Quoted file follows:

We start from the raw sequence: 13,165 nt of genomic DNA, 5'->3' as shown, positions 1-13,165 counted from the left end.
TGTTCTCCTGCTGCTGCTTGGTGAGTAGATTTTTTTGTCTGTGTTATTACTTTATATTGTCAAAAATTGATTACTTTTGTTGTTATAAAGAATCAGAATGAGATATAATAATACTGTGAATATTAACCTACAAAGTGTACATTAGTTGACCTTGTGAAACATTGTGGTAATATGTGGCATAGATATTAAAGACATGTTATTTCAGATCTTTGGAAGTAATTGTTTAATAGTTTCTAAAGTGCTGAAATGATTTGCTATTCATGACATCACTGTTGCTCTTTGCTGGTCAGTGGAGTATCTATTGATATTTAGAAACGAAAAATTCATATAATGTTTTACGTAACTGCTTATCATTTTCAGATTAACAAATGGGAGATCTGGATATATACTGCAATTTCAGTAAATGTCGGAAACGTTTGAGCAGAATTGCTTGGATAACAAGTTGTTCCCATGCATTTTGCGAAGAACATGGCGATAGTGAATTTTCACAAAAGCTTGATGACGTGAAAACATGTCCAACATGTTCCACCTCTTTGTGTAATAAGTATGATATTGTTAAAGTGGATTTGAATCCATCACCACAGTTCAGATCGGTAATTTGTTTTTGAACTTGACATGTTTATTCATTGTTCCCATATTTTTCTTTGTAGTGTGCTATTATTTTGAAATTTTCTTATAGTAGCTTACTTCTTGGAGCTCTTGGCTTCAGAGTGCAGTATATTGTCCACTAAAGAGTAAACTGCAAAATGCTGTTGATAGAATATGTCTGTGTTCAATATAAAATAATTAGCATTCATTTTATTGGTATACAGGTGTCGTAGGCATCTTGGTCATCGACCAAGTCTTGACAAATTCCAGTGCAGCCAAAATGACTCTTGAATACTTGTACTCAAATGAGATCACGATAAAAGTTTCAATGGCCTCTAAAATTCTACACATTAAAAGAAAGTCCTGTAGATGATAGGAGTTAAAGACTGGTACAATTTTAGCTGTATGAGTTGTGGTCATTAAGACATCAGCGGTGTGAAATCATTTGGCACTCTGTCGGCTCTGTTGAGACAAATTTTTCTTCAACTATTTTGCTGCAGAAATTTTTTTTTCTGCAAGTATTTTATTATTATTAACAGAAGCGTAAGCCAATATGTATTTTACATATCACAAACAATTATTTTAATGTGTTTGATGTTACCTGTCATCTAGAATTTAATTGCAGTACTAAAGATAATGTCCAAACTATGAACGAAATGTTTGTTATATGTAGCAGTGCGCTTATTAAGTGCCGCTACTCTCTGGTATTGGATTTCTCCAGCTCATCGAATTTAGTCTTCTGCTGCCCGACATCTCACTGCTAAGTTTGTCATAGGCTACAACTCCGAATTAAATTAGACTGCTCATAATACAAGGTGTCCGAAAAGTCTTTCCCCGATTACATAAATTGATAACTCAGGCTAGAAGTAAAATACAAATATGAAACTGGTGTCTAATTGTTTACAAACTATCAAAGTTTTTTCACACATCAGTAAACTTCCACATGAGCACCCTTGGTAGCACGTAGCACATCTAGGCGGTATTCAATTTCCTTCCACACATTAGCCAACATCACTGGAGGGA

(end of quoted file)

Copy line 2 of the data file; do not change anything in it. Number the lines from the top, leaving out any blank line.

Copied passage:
TGTTCTCCTGCTGCTGCTTGGTGAGTAGATTTTTTTGTCTGTGTTATTACTTTATATTGTCAAAAATTGATTACTTTTGTTGTTATAAAGAATCAGAATGAGATATAATAATACTGTGAATATTAACCTACAAAGTGTACATTAGTTGACCTTGTGAAACATTGTGGTAATATGTGGCATAGATATTAAAGACATGTTATTTCAGATCTTTGGAAGTAATTGTTTAATAGTTTCTAAAGTGCTGAAATGATTTGCTATTCATGACATCACTGTTGCTCTTTGCTGGTCAGTGGAGTATCTATTGATATTTAGAAACGAAAAATTCATATAATGTTTTACGTAACTGCTTATCATTTTCAGATTAACAAATGGGAGATCTGGATATATACTGCAATTTCAGTAAATGTCGGAAACGTTTGAGCAGAATTGCTTGGATAACAAGTTGTTCCCATGCATTTTGCGAAGAACATGGCGATAGTGAATTTTCACAAAAGCTTGATGACGTGAAAACATGTCCAACATGTTCCACCTCTTTGTGTAATAAGTATGATATTGTTAAAGTGGATTTGAATCCATCACCACAGTTCAGATCGGTAATTTGTTTTTGAACTTGACATGTTTATTCATTGTTCCCATATTTTTCTTTGTAGTGTGCTATTATTTTGAAATTTTCTTATAGTAGCTTACTTCTTGGAGCTCTTGGCTTCAGAGTGCAGTATATTGTCCACTAAAGAGTAAACTGCAAAATGCTGTTGATAGAATATGTCTGTGTTCAATATAAAATAATTAGCATTCATTTTATTGGTATACAGGTGTCGTAGGCATCTTGGTCATCGACCAAGTCTTGACAAATTCCAGTGCAGCCAAAATGACTCTTGAATACTTGTACTCAAATGAGATCACGATAAAAGTTTCAATGGCCTCTAAAATTCTACACATTAAAAGAAAGTCCTGTAGATGATAGGAGTTAAAGACTGGTACAATTTTAGCTGTATGAGTTGTGGTCATTAAGACATCAGCGGTGTGAAATCATTTGGCACTCTGTCGGCTCTGTTGAGACAAATTTTTCTTCAACTATTTTGCTGCAGAAATTTTTTTTTCTGCAAGTATTTTATTATTATTAACAGAAGCGTAAGCCAATATGTATTTTACATATCACAAACAATTATTTTAATGTGTTTGATGTTACCTGTCATCTAGAATTTAATTGCAGTACTAAAGATAATGTCCAAACTATGAACGAAATGTTTGTTATATGTAGCAGTGCGCTTATTAAGTGCCGCTACTCTCTGGTATTGGATTTCTCCAGCTCATCGAATTTAGTCTTCTGCTGCCCGACATCTCACTGCTAAGTTTGTCATAGGCTACAACTCCGAATTAAATTAGACTGCTCATAATACAAGGTGTCCGAAAAGTCTTTCCCCGATTACATAAATTGATAACTCAGGCTAGAAGTAAAATACAAATATGAAACTGGTGTCTAATTGTTTACAAACTATCAAAGTTTTTTCACACATCAGTAAACTTCCACATGAGCACCCTTGGTAGCACGTAGCACATCTAGGCGGTATTCAATTTCCTTCCACACATTAGCCAACATCACTGGAGGGA